Chichester Festival Theatre’s artistic director-triumvirate of Steven Pimlott, Martin Duncan and Ruth Mackenzie have stepped down after just three years in the job. This summer’s final Festival productions – Phyllis Nagy’s adaptation of The Scarlet Letter and Pimlott’s 25-strong premiere of Edward Kemp’s 5/11 - will be the last under the existing regime. A new artistic director (or team) is now being sought to plan programming for the 2006 festival and beyond.

Pimlott, Duncan and Mackenzie succeeded former artistic director Andrew Welch in November 2002 (See News, 24 Jul 2002), having submitted a joint application to Chichester for the two advertised posts of artistic director and chief executive. A spokeswoman for Chichester told Whatsonstage.com at the time that the theatre's board of directors was thrilled to get "three for the price of two" to forge its future.

Over the past three years at the famous festival venue, they’ve staged three successful summer programmes – under the theme of “Venice” in 2003, “Out of this World” in 2004 and this year’s “Con art” – all performed by resident ensembles performing in repertory, which hadn’t featured at Chichester for 20 years previously. Their success has secured CFT the fourth largest grant to any theatre in the UK. With more than £1.5 million a year due from the Arts Council by 2007, Chichester’s allocation is now bettered only by the National, the Royal Shakespeare Company and Manchester’s Royal Exchange.

Commenting on the triumvirate’s decision to leave, Sally Abbot, South East Director of Arts for Arts Council England said: “We are very sorry to learn of the artistic directors’ decision not to continue beyond their contracts. In the last three years, they have brought their exceptional vision and cutting edge talents to bear on revitalising the Festival with an exciting new style of themed programming and ensemble working. The whole of British theatre has benefited from the breadth of their artistic imagination and the quality of their programming, which has rightly drawn national and international acclaim.”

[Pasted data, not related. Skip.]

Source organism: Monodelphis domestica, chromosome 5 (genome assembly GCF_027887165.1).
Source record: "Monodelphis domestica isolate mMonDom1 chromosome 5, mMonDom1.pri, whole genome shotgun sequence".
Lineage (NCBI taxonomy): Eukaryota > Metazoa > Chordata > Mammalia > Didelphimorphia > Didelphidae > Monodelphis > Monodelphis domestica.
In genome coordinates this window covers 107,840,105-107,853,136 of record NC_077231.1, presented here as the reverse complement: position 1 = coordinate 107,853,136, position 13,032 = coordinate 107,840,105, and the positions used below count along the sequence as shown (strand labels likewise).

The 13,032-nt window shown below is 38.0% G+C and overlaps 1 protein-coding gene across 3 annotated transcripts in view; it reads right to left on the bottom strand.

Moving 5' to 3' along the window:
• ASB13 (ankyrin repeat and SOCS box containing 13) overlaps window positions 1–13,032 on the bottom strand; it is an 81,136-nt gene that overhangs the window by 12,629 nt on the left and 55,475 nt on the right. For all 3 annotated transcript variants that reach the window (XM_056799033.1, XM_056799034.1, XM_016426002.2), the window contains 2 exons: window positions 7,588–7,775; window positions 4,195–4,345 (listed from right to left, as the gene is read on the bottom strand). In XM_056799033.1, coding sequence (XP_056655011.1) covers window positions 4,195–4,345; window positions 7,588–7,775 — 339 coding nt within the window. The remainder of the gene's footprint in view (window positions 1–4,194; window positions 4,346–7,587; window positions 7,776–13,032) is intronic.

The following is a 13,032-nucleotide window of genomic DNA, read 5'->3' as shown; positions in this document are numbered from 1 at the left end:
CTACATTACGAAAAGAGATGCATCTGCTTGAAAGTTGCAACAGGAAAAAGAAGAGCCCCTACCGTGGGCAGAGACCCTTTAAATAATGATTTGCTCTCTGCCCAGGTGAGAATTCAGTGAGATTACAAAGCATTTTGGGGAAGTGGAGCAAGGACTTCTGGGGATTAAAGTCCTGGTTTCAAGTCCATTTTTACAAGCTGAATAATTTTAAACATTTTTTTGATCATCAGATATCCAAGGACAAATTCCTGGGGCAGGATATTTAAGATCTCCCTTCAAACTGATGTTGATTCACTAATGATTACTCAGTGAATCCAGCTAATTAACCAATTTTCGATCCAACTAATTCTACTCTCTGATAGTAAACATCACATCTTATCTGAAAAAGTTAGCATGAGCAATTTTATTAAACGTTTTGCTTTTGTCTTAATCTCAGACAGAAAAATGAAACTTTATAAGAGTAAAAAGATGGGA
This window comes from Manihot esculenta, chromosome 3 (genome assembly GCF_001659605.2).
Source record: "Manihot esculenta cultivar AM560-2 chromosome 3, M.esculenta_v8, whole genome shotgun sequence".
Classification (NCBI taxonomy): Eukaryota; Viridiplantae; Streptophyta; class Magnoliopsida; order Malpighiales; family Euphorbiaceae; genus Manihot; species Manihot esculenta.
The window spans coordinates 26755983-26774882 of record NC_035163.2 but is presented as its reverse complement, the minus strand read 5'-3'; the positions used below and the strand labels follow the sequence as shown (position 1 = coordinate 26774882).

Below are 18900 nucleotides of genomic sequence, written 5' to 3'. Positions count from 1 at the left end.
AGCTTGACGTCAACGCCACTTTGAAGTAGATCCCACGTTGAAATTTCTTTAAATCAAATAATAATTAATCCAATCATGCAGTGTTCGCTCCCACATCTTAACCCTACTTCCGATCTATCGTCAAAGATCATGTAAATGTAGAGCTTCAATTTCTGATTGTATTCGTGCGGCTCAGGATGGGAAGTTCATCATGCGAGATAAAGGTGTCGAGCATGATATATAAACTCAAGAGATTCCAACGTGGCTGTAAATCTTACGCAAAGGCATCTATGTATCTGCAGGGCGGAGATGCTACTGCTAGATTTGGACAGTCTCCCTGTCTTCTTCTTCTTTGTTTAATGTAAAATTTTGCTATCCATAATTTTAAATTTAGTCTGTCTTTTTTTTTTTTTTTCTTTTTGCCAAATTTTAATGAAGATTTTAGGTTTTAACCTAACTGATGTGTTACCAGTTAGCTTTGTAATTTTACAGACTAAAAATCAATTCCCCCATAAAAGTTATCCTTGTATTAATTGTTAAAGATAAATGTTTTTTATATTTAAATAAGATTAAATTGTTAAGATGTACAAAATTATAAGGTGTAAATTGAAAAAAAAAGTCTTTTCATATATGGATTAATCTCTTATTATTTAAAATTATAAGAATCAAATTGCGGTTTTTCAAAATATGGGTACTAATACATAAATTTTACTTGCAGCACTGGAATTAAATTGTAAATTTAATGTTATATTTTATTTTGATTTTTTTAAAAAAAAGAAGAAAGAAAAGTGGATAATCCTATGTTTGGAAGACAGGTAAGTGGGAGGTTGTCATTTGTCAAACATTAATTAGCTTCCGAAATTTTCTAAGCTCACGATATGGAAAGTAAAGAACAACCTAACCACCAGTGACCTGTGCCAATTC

A theatre spokesperson told Whatsonstage.com that Pimlott, Mackenzie and Duncan had only ever committed to three years and, having achieved all the targets in their initial “Back to the Future” plan, felt that it was time to move on. In a statement, the trio said: “We are thrilled that the Arts Council has been so generous to Chichester, and that we can leave the theatre with such an excellent financial settlement. We do hope everybody will come to see our last two productions, which exemplify the risk and adventure we have tried to deliver to Chichester.”

Prior to CFT, Pimlott had been an RSC associate director, while Duncan and Mackenzie had worked together at Nottingham Playhouse as, respectively, artistic director and executive director. They’d also formed their own production company called Time/Room. Amongst their upcoming independent projects, Pimlott will direct Kevin Elyot’s new version of Agatha Christie’s And Then There Were None at the West End’s Gielgud Theatre in October (See News, 29 Jul 2005).

This year’s “con art”-themed Chichester Festival, which opened on 29 April and continues to 10 September 2005, comprise seven new productions, amongst them, two world premieres, one UK premiere and two new English-language translations (See News, 18 Jan 2005).

- by Terri Paddock